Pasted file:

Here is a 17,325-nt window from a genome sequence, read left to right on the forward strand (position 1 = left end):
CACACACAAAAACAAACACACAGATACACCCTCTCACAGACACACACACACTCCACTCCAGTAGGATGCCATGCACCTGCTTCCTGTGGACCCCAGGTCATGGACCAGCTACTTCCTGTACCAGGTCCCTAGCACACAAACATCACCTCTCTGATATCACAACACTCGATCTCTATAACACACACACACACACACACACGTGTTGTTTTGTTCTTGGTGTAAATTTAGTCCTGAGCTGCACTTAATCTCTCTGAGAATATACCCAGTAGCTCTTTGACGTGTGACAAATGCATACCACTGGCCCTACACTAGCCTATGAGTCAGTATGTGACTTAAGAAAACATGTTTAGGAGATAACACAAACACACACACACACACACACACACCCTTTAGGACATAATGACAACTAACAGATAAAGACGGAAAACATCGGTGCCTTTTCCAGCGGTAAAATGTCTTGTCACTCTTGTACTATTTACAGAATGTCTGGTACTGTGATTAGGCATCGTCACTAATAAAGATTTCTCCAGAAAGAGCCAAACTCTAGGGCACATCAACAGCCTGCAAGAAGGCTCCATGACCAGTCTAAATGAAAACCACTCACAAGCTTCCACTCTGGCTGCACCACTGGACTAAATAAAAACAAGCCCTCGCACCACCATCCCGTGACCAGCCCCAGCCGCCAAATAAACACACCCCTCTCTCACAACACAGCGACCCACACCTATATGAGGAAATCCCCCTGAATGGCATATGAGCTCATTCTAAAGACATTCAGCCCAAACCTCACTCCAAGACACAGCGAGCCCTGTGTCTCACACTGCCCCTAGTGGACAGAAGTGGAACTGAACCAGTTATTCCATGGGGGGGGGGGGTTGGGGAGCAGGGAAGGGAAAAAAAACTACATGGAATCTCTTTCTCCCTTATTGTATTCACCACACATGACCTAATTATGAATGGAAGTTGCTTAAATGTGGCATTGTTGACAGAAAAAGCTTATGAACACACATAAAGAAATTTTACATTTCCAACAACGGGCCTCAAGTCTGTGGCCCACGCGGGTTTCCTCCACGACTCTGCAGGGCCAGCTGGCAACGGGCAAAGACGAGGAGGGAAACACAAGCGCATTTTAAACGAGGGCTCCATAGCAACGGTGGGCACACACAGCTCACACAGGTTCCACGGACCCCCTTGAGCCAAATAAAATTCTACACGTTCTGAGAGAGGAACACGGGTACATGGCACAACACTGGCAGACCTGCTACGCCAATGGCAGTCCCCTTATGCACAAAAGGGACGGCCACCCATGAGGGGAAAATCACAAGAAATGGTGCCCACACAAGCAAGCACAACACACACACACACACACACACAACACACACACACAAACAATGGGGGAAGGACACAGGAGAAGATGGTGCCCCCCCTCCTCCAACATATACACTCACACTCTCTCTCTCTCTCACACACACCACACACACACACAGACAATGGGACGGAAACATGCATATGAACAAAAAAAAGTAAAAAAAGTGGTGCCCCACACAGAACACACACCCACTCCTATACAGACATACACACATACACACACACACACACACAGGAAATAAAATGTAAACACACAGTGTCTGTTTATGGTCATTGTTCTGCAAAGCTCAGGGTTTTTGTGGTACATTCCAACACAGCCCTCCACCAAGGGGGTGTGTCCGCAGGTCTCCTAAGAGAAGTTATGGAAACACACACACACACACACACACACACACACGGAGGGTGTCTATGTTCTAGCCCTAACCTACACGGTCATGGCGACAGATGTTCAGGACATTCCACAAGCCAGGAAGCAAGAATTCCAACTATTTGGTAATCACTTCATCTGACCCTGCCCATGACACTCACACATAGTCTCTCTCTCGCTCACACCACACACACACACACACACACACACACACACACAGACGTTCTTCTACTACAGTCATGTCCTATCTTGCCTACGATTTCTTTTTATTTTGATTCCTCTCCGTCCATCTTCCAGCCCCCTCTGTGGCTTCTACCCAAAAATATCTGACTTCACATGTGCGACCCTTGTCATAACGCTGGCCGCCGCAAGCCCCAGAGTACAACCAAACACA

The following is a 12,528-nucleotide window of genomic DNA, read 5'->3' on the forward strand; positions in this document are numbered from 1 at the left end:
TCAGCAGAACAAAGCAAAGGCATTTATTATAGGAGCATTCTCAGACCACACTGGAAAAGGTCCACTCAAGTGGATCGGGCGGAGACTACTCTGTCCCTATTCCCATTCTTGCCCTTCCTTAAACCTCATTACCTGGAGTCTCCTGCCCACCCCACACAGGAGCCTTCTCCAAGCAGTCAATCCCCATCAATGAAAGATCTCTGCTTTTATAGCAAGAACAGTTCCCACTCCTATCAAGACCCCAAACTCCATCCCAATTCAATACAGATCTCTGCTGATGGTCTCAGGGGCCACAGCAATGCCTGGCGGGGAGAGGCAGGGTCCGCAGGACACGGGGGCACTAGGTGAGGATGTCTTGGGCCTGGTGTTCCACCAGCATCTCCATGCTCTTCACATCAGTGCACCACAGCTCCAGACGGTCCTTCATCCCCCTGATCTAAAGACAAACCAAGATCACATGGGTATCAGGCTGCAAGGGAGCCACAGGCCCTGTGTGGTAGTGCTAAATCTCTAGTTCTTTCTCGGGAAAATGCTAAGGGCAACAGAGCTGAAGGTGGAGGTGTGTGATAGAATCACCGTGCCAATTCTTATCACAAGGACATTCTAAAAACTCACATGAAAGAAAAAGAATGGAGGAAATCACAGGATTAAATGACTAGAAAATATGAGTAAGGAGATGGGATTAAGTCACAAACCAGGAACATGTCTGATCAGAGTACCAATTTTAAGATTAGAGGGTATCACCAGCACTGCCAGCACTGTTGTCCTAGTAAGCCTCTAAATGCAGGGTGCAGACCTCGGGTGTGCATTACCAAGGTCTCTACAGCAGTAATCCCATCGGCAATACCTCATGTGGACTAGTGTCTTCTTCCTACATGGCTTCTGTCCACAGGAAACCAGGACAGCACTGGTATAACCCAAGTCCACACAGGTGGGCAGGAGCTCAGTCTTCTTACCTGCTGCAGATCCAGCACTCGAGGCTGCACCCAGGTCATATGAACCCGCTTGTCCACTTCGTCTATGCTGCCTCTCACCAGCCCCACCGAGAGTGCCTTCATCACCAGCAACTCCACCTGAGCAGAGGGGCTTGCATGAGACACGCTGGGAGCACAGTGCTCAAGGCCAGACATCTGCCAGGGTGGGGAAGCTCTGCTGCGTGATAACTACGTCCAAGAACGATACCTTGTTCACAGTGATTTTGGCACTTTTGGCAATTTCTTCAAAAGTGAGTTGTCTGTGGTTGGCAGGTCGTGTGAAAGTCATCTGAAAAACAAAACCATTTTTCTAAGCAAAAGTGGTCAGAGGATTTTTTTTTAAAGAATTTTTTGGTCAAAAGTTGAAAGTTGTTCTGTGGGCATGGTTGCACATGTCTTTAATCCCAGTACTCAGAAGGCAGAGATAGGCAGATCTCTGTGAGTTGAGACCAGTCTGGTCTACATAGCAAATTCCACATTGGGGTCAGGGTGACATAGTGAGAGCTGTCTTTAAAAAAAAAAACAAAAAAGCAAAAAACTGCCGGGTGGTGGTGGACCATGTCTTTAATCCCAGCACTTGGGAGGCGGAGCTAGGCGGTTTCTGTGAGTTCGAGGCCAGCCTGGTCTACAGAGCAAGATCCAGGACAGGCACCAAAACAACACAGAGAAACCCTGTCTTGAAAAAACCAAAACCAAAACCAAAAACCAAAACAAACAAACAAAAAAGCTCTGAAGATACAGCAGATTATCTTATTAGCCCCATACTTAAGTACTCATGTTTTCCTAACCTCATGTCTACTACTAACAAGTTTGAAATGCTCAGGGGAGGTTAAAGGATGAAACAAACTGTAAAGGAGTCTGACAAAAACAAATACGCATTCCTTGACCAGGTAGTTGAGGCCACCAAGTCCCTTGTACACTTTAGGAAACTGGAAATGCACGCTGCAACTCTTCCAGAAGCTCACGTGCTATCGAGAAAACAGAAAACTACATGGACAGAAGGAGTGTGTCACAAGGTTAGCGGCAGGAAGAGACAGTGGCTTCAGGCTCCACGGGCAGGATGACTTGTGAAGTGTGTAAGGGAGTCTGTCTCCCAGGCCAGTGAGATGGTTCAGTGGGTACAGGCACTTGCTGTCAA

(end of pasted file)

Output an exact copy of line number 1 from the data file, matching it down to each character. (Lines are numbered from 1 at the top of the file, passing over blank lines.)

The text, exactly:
Here is a 17,325-nt window from a genome sequence, read left to right on the forward strand (position 1 = left end):